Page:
|Kesse, in the white shirt, reading, with his classic smile|
In last month’s issue of The Africa Report (your author’s favourite pan-African current affairs magazine), the cover article posed this question to African readers: Is Google Good for Us? Google has made a giant product push in Africa recently, and they are even making overtures to non-profits, such as us. “Why don’t you work on getting us better internet service?! Do you have an android app for that?” I un-diplomatically asked the earnest Google employees in Accra. “Do you know how hard it is to blog when the connection gets dropped mid-sentence?! Its cra
Google Analytics and Blogger stats, though, are turning into a remarkable cross-cultural tool here in Humjibre. Tracking what gets read, and, in this particular case, where it gets read, has helped pry open my young friend Kesse’s mind and blow it to smithereens. Of course, to see this, his smile just gets a bit bigger.
Do you remember Kesse? Kesse Asare is the young man in Junior High School in Humjibre that wrote a letter to our readers back in February asking for a computer for The Humjibre Community Library. Many of you spread the word and got on our Causes page and raised enough for a computer. When we had raised enough, we showed Kesse the blog post with his letter that started all this. It didn’t make a lot of sense to him at the time, but I’ve been reinforcing how cool all this is to Kesse for a while now. Now that Kesse has a slightly better conceptual basis for the internet, I’ve popped open my laptop and showed him Google stats.
“People in India read our blog when it was posted! They might have read your letter!” I said.
“But I addressed the letter to Americans…I thought.” He was confused again.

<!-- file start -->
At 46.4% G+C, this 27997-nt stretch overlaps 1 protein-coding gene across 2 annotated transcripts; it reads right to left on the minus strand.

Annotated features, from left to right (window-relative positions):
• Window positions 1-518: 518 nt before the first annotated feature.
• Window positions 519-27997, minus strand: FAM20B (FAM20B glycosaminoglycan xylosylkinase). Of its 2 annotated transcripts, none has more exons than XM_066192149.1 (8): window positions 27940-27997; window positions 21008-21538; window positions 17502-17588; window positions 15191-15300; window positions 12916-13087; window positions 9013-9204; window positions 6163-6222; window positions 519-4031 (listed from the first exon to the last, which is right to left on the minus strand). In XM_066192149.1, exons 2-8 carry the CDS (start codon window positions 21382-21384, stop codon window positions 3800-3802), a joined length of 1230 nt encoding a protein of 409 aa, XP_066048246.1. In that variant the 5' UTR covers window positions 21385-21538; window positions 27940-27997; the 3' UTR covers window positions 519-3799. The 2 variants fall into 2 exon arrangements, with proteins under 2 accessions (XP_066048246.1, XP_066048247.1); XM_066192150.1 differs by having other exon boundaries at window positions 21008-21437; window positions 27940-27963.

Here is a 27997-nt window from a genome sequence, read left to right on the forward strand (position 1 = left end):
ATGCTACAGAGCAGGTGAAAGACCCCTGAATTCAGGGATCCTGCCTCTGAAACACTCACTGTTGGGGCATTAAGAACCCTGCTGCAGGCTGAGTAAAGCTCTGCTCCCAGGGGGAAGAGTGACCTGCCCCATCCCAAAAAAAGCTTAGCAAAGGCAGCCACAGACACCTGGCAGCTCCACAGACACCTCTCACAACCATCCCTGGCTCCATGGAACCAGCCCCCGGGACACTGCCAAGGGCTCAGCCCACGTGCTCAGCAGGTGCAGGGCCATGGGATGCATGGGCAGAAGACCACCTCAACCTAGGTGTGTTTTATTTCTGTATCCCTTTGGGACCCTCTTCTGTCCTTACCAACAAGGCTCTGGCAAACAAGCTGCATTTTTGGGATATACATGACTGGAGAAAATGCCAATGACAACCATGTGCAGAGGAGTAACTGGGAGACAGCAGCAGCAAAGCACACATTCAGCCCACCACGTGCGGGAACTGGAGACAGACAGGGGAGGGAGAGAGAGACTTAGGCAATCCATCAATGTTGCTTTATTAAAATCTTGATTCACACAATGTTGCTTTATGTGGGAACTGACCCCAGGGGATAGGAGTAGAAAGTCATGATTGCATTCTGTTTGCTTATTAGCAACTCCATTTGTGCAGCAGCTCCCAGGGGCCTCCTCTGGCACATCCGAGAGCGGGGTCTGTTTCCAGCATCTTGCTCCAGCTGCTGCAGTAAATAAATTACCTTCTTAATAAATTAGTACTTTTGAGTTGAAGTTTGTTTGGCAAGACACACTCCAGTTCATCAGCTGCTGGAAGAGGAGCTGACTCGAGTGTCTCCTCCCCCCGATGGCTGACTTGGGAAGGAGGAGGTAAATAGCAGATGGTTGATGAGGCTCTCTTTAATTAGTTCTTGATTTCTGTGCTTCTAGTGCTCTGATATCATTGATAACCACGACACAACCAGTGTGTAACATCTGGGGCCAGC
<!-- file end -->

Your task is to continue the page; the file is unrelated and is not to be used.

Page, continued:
“On the internet, everything you write is addressed to world!” I said, my voice squeaking with excitement. If Kesse wasn’t careful, I was going to launch into a rant about global consciousness through social media, Marshal McLuhan vs. Pierre Teilhard De Chardin, and a bunch of other half-baked notions…
Sometime ago, Kesse approached me in the library. “I have written a letter thanking those who helped for the computer.” Immediately, I asked if I could post it. Kesse said yes, and after a pause, he said “It is written for those who have helped, but I think anyone can read it.” If there is a more succinct definition of blogging, I’m not sure I’ve heard it. So here is Kesse’s letter, written for a few, but as with all great things on the internet, open for all to read. I’ve tried to keep the syntax and style as distinctly as he wrote it.
PERMISSION TO THANK YOU FOR YOUR HELP
It’s me Kesse again. I have heard about the computer, and that it has been sent!
Thank you for your help and I always say anyone who helps us will have 120 years before he or she is dead.
And my greeting goes to your children, your wife and your friends. I say good day!
I know God has helped you. If you use 10,000, and God will multiply it by 12,000* and so on and so on.
Kwasi Asare Kesse Bediako
‘The Prince of Sefwi Humjibre’
Since he wrote this letter, the computer has been set up in the library by Lawrence Donkor. Kesse and his friends have been using it often. There are no Google products on the computer (currently, our already overburdened office internet connection, working through an antenna held up by a tall piece of bamboo, is not reaching the library), but weird stats on page views isn’t what will make Kesse realize the power of his words. The computer sitting in front of him does. I hope he uses it to keep blogging.
*That’s 120,000,000 Karma points in case you’re curious…